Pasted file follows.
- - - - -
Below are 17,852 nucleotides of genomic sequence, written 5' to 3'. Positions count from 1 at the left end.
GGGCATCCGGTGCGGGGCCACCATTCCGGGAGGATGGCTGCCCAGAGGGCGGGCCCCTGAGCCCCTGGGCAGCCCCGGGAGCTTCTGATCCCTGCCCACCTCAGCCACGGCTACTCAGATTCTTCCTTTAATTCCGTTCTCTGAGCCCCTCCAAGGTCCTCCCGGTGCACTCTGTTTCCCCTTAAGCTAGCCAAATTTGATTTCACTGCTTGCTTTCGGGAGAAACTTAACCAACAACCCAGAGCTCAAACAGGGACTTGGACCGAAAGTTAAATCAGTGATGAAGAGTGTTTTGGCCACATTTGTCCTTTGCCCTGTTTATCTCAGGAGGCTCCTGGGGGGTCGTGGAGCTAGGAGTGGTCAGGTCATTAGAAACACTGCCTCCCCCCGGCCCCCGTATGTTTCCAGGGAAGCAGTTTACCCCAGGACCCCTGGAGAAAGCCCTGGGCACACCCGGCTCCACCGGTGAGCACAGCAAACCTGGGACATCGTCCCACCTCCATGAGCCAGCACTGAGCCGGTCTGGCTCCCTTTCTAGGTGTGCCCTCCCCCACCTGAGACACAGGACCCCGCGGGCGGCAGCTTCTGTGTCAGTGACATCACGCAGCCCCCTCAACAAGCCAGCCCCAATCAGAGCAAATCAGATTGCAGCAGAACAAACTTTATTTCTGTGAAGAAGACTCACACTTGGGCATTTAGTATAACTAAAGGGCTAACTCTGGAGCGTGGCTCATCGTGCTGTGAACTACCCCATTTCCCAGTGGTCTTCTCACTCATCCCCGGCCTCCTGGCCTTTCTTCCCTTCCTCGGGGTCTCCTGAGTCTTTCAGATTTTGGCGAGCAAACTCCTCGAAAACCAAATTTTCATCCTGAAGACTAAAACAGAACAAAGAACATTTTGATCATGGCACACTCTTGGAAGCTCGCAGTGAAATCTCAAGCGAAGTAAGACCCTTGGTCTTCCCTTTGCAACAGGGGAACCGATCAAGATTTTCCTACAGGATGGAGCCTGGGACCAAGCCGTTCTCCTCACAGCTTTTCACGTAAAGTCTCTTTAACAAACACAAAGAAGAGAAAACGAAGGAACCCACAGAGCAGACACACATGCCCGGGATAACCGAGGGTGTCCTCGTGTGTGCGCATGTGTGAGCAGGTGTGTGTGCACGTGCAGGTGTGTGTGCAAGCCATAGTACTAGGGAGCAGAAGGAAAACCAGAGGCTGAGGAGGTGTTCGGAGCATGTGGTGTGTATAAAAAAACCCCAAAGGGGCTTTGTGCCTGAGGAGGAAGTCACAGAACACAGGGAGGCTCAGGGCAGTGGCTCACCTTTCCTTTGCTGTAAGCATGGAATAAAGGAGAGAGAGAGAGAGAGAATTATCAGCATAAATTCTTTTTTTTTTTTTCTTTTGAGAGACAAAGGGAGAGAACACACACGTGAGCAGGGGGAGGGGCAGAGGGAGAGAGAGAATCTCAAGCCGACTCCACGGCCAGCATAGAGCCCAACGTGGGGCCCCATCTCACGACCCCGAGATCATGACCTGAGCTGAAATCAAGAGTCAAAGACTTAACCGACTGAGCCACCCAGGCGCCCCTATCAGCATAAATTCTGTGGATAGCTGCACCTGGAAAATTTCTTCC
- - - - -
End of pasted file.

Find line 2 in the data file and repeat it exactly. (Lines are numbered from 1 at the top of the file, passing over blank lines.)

GGGCATCCGGTGCGGGGCCACCATTCCGGGAGGATGGCTGCCCAGAGGGCGGGCCCCTGAGCCCCTGGGCAGCCCCGGGAGCTTCTGATCCCTGCCCACCTCAGCCACGGCTACTCAGATTCTTCCTTTAATTCCGTTCTCTGAGCCCCTCCAAGGTCCTCCCGGTGCACTCTGTTTCCCCTTAAGCTAGCCAAATTTGATTTCACTGCTTGCTTTCGGGAGAAACTTAACCAACAACCCAGAGCTCAAACAGGGACTTGGACCGAAAGTTAAATCAGTGATGAAGAGTGTTTTGGCCACATTTGTCCTTTGCCCTGTTTATCTCAGGAGGCTCCTGGGGGGTCGTGGAGCTAGGAGTGGTCAGGTCATTAGAAACACTGCCTCCCCCCGGCCCCCGTATGTTTCCAGGGAAGCAGTTTACCCCAGGACCCCTGGAGAAAGCCCTGGGCACACCCGGCTCCACCGGTGAGCACAGCAAACCTGGGACATCGTCCCACCTCCATGAGCCAGCACTGAGCCGGTCTGGCTCCCTTTCTAGGTGTGCCCTCCCCCACCTGAGACACAGGACCCCGCGGGCGGCAGCTTCTGTGTCAGTGACATCACGCAGCCCCCTCAACAAGCCAGCCCCAATCAGAGCAAATCAGATTGCAGCAGAACAAACTTTATTTCTGTGAAGAAGACTCACACTTGGGCATTTAGTATAACTAAAGGGCTAACTCTGGAGCGTGGCTCATCGTGCTGTGAACTACCCCATTTCCCAGTGGTCTTCTCACTCATCCCCGGCCTCCTGGCCTTTCTTCCCTTCCTCGGGGTCTCCTGAGTCTTTCAGATTTTGGCGAGCAAACTCCTCGAAAACCAAATTTTCATCCTGAAGACTAAAACAGAACAAAGAACATTTTGATCATGGCACACTCTTGGAAGCTCGCAGTGAAATCTCAAGCGAAGTAAGACCCTTGGTCTTCCCTTTGCAACAGGGGAACCGATCAAGATTTTCCTACAGGATGGAGCCTGGGACCAAGCCGTTCTCCTCACAGCTTTTCACGTAAAGTCTCTTTAACAAACACAAAGAAGAGAAAACGAAGGAACCCACAGAGCAGACACACATGCCCGGGATAACCGAGGGTGTCCTCGTGTGTGCGCATGTGTGAGCAGGTGTGTGTGCACGTGCAGGTGTGTGTGCAAGCCATAGTACTAGGGAGCAGAAGGAAAACCAGAGGCTGAGGAGGTGTTCGGAGCATGTGGTGTGTATAAAAAAACCCCAAAGGGGCTTTGTGCCTGAGGAGGAAGTCACAGAACACAGGGAGGCTCAGGGCAGTGGCTCACCTTTCCTTTGCTGTAAGCATGGAATAAAGGAGAGAGAGAGAGAGAGAATTATCAGCATAAATTCTTTTTTTTTTTTTCTTTTGAGAGACAAAGGGAGAGAACACACACGTGAGCAGGGGGAGGGGCAGAGGGAGAGAGAGAATCTCAAGCCGACTCCACGGCCAGCATAGAGCCCAACGTGGGGCCCCATCTCACGACCCCGAGATCATGACCTGAGCTGAAATCAAGAGTCAAAGACTTAACCGACTGAGCCACCCAGGCGCCCCTATCAGCATAAATTCTGTGGATAGCTGCACCTGGAAAATTTCTTCC